OK guys... here we go.
That's what we start with:
A wooden BBQ or kebap stick of 5mm diameter. I recommend to use a beechwood stick except the bamboo ones - you will see in the following pics why.
A 3mm diffuse flickering amber yellow LED, a resistor (56 ohms for use with 3V, 120 ohms for use with 5V power unit) and very thin (0,02 mm˛) lacquered copper wire.
The first thing we're gonna do is drill a tiny hole in the wooden stick. I used a 1mm drill first and widened the hole to 1.3mm in a second drilling run.
And that's the reason why I use beechwood instead of bamboo. Bamboo is much more difficult to drill and sand.
Next I cut a length of about 5 cm of that stick and fixed it into the drill chuck of a table drill with the previous drilled hole facing downwards and with this rotating component and my Dremel with the small sanding tool I sanded the round piece into shape to form a handle.
Next I switched to the cutoff-wheel and cut two slits lengthwise into the straight part of my torch. These slits will hold the pins of the LED later.
In this pic I have cut the stick to the final length before I cut the two slits. I think it will be much easier (to handle) if you cut it afterwards instead.
The next step is a bit tricky and hard to photograph.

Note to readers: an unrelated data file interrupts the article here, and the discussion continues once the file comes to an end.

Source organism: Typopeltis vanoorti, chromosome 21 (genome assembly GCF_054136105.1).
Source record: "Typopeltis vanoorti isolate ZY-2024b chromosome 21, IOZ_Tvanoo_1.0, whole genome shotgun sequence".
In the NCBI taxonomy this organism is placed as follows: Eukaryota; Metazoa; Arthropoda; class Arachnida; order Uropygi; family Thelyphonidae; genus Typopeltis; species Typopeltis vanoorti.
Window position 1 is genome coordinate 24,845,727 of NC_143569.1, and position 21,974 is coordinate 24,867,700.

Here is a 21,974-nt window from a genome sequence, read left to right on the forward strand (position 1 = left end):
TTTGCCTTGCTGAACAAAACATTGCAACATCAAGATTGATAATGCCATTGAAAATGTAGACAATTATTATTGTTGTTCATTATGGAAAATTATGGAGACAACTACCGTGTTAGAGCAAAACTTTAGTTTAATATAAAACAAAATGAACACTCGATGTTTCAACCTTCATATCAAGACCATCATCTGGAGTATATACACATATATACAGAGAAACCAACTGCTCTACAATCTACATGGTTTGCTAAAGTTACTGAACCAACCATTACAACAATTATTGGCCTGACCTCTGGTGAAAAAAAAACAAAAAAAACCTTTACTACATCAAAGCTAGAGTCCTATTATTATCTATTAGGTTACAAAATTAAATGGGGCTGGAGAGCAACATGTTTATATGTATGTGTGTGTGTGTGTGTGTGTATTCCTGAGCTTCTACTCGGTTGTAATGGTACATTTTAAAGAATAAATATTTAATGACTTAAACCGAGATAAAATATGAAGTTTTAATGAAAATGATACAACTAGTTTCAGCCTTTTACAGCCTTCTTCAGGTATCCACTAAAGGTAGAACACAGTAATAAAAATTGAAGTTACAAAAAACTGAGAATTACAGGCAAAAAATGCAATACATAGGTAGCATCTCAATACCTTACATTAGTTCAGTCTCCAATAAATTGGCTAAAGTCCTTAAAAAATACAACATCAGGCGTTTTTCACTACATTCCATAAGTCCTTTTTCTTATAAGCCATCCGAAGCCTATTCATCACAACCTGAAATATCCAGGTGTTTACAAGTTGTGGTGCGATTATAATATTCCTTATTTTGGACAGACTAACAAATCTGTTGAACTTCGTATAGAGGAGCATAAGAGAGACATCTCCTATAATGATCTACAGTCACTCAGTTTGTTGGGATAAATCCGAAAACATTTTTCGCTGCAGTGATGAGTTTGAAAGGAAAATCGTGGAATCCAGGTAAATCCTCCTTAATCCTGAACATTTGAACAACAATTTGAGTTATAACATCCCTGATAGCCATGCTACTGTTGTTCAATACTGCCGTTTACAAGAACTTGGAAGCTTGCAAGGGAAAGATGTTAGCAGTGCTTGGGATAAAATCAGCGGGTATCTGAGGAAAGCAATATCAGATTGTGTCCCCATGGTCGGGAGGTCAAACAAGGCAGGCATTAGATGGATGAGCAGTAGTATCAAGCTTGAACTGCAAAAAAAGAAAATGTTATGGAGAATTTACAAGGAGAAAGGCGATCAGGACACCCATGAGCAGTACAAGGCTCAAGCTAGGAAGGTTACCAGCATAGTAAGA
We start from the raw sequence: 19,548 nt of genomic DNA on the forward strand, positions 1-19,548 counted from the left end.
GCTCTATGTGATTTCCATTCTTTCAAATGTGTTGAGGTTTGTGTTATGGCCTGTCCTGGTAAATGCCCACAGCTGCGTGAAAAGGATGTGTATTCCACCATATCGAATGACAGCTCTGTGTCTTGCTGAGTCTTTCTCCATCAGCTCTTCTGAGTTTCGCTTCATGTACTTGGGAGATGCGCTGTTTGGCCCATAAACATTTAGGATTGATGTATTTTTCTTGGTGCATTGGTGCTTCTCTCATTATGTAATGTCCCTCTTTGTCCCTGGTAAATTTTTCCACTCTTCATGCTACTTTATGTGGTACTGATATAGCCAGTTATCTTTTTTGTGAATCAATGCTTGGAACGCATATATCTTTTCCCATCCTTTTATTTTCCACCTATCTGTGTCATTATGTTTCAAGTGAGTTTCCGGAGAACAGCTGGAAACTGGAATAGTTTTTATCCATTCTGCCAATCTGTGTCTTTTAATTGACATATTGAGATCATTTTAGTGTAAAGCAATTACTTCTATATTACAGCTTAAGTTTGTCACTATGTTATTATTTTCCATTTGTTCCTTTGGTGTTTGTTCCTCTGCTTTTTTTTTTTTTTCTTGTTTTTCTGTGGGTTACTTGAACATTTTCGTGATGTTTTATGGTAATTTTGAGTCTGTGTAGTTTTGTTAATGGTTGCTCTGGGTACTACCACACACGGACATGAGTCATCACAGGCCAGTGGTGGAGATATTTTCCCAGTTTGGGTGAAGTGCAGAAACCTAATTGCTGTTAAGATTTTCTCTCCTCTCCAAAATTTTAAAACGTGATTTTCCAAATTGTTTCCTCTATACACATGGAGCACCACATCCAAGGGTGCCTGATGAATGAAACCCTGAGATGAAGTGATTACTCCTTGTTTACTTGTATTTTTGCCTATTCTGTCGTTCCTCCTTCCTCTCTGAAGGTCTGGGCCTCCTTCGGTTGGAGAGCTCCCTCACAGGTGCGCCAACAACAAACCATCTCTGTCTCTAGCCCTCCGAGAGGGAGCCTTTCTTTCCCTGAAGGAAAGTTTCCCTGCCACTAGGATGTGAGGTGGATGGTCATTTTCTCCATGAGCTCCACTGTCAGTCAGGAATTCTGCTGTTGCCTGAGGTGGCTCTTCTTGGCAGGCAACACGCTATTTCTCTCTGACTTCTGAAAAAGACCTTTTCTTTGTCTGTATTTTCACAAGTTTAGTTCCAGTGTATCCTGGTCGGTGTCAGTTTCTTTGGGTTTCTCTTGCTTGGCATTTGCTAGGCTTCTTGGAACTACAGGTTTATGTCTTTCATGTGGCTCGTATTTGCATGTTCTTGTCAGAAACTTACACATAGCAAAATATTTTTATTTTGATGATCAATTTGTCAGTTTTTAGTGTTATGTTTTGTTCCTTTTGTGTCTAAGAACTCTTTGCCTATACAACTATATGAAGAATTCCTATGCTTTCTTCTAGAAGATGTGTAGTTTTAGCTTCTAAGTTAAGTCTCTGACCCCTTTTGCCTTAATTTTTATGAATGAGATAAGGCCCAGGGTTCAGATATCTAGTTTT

You next will have to drill two tiny holes from each of the slits into the center hole in the torch. These holes will be used for the wires later.
This drawing should show the holes better than the photograph
I then pull the wires through the holes
Now it's time for soldering.
First we'll have to cut the pins of the LED to a smaller length. If you have a closer look at your LED you will recognize that one pin is slightly longer than the other. The longer one is the +-pole the shorter is - . I recommend that if you cut the pins to leave the + (plus) a tiny bit longer than the - (minus).
You should best not cut the pins shorter than the two notches.
Solder the thin copper wires to the pins. Take care that you don't have contact to the pins with the soldering iron longer than 5 sec. Otherwise it could destroy the LED.
You can then carefully insert the wires and the LED pins into the two previously cut slits.
I have fixed the position of the LED carefully with a tiny drop of super glue and then pushed the LED close onto the wood.
and made a test to see if the LED is working correctly.
To light up the LED, you would need to insert the resistor into the circuit first. But that's something that will be described in part 2 of the tutorial.